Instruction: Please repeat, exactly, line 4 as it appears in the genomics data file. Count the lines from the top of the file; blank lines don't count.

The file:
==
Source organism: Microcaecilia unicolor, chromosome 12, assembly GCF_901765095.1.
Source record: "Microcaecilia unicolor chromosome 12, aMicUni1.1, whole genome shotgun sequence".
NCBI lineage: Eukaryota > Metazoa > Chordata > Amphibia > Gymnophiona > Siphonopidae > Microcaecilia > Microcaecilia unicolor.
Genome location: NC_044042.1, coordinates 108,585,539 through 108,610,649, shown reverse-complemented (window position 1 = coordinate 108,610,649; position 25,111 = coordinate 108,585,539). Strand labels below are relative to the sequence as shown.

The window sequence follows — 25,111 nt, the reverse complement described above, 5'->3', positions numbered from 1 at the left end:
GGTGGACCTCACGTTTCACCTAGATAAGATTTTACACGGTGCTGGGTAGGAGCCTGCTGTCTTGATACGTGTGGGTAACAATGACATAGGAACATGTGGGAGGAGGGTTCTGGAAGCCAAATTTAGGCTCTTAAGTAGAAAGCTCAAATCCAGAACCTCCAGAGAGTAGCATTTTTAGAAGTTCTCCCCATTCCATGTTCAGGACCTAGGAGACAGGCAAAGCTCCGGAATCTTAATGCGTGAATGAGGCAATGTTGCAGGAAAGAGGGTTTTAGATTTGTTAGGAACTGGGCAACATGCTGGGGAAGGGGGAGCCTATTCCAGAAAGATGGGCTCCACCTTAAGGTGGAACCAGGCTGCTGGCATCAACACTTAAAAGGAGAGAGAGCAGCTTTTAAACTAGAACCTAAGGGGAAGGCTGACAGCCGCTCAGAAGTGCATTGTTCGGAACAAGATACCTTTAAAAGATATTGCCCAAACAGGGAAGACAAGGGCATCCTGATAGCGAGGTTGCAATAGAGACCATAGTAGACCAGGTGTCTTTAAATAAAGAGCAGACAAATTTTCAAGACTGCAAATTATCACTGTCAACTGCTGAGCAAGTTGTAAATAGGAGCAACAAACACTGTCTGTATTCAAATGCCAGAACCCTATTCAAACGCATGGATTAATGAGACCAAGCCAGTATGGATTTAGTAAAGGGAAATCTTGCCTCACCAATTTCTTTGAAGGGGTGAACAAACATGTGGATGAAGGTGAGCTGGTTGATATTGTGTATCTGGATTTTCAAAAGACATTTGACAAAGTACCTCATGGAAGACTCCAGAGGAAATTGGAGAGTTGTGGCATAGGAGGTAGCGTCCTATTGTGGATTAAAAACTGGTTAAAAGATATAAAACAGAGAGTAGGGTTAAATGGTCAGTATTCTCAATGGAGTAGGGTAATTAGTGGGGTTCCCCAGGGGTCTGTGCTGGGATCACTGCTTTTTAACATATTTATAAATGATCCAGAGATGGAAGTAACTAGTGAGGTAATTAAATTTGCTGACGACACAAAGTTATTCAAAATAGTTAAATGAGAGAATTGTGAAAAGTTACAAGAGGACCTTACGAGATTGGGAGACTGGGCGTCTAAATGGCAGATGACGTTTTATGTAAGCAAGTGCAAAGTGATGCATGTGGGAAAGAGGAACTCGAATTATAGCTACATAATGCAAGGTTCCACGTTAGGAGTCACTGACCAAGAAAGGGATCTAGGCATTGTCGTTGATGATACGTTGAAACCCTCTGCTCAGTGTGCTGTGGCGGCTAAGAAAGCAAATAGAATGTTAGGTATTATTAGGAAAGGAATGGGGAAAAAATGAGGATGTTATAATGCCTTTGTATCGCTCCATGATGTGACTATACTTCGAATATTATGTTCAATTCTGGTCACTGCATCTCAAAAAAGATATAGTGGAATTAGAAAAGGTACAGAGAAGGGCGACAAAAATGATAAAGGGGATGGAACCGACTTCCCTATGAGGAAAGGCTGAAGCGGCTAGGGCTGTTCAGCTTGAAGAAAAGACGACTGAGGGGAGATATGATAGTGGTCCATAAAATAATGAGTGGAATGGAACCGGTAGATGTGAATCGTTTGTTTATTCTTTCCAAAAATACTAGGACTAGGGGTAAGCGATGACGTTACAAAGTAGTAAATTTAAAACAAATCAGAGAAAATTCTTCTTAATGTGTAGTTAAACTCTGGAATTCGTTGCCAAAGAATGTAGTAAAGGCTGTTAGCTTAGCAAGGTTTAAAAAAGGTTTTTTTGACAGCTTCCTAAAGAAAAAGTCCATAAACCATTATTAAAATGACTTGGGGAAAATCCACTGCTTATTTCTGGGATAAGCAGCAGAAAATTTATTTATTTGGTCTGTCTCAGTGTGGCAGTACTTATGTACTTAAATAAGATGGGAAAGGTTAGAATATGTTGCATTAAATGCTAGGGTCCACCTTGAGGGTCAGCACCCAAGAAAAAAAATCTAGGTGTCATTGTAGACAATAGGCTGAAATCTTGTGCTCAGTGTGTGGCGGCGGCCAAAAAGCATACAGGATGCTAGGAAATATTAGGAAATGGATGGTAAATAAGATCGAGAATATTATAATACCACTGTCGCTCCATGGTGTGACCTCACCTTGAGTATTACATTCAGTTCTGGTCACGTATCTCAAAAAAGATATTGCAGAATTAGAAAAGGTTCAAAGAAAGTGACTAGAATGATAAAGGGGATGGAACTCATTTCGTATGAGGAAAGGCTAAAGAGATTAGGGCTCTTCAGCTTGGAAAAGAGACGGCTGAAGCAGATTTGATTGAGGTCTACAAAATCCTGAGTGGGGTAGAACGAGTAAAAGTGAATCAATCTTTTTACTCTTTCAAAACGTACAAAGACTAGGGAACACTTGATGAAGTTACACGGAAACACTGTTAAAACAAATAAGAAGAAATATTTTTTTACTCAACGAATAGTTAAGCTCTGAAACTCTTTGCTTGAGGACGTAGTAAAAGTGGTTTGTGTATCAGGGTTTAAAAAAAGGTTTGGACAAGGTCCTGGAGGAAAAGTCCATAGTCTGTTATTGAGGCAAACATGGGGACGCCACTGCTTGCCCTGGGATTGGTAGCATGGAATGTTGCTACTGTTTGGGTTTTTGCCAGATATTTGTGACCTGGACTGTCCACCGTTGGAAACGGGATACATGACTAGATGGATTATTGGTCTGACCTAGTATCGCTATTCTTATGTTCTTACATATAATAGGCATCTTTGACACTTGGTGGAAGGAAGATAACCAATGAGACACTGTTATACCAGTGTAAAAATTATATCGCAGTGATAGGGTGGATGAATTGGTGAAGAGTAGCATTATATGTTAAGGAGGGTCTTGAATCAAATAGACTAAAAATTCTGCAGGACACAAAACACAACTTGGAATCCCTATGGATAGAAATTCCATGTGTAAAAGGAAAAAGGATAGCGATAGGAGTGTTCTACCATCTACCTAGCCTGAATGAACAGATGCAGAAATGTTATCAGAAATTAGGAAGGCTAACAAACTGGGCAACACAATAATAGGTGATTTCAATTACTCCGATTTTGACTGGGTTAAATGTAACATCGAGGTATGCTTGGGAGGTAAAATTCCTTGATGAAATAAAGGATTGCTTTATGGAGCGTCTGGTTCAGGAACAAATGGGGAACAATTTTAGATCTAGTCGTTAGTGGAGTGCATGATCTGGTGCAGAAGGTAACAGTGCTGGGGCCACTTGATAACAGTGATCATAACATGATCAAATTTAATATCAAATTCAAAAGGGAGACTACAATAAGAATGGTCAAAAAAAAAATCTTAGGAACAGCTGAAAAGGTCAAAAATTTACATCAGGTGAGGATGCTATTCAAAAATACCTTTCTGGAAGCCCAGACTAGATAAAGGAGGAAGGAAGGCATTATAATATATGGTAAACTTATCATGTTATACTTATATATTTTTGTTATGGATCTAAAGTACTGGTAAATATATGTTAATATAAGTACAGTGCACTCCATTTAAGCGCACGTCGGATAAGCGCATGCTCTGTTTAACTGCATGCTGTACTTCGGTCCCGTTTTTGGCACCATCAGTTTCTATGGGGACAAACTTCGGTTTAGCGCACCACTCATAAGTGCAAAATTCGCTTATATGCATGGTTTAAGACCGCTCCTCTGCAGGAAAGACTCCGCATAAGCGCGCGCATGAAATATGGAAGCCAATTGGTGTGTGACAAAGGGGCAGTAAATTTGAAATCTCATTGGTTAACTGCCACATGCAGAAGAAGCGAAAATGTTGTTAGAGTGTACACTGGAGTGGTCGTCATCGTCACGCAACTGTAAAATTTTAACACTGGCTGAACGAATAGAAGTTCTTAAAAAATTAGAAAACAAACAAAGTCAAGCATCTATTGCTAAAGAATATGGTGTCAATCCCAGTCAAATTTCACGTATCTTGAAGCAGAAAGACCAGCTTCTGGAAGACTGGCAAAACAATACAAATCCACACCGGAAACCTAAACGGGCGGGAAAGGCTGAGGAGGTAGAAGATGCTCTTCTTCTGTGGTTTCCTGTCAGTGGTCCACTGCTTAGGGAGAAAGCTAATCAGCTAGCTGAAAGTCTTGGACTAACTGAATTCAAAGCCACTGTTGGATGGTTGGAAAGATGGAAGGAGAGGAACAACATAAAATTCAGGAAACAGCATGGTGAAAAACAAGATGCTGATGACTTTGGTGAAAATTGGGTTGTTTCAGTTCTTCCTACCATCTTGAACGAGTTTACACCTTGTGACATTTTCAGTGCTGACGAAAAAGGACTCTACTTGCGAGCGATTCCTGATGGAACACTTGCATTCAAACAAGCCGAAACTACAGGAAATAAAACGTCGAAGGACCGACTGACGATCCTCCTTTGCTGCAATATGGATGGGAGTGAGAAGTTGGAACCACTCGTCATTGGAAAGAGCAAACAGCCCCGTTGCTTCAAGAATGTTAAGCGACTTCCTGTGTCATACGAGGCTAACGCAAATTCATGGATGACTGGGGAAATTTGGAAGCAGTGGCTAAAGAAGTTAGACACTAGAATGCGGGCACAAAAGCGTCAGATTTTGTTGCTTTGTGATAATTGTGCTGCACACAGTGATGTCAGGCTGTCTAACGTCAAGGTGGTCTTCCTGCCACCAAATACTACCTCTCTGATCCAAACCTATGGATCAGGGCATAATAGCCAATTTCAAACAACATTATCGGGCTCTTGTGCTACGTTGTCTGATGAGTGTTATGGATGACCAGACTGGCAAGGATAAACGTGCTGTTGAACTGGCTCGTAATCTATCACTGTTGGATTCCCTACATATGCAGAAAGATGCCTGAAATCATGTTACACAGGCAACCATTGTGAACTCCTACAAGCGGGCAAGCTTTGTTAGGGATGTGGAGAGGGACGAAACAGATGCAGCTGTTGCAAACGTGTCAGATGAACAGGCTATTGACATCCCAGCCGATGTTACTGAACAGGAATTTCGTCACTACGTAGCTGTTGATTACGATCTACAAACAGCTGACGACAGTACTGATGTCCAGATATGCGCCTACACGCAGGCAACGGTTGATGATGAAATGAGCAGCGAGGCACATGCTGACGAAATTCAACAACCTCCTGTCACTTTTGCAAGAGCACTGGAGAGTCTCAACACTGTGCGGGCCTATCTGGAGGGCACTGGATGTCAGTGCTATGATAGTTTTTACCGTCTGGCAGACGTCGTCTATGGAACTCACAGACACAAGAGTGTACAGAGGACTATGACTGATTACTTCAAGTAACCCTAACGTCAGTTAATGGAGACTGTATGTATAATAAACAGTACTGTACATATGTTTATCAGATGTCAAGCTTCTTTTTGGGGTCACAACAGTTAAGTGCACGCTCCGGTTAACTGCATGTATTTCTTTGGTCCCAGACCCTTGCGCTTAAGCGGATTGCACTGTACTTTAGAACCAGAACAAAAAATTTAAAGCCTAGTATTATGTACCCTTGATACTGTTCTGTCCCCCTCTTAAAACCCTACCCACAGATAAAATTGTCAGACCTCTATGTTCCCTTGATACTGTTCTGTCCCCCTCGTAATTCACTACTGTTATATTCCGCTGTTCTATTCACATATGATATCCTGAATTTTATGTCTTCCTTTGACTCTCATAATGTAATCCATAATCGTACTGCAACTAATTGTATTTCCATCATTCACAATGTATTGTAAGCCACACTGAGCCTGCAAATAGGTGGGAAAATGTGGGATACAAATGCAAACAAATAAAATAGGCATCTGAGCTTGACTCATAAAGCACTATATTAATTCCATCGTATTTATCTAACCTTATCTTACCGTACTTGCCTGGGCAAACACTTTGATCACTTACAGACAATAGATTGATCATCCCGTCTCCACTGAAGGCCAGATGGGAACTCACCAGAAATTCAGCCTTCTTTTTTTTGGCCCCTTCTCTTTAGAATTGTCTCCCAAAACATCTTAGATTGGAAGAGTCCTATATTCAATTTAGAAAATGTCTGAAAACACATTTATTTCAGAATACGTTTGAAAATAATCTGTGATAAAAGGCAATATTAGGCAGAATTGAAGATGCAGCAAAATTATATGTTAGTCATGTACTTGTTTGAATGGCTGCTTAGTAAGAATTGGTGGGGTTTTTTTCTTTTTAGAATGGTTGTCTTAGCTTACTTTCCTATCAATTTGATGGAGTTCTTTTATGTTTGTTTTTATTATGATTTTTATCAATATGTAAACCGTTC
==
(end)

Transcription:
Genome location: NC_044042.1, coordinates 108,585,539 through 108,610,649, shown reverse-complemented (window position 1 = coordinate 108,610,649; position 25,111 = coordinate 108,585,539). Strand labels below are relative to the sequence as shown.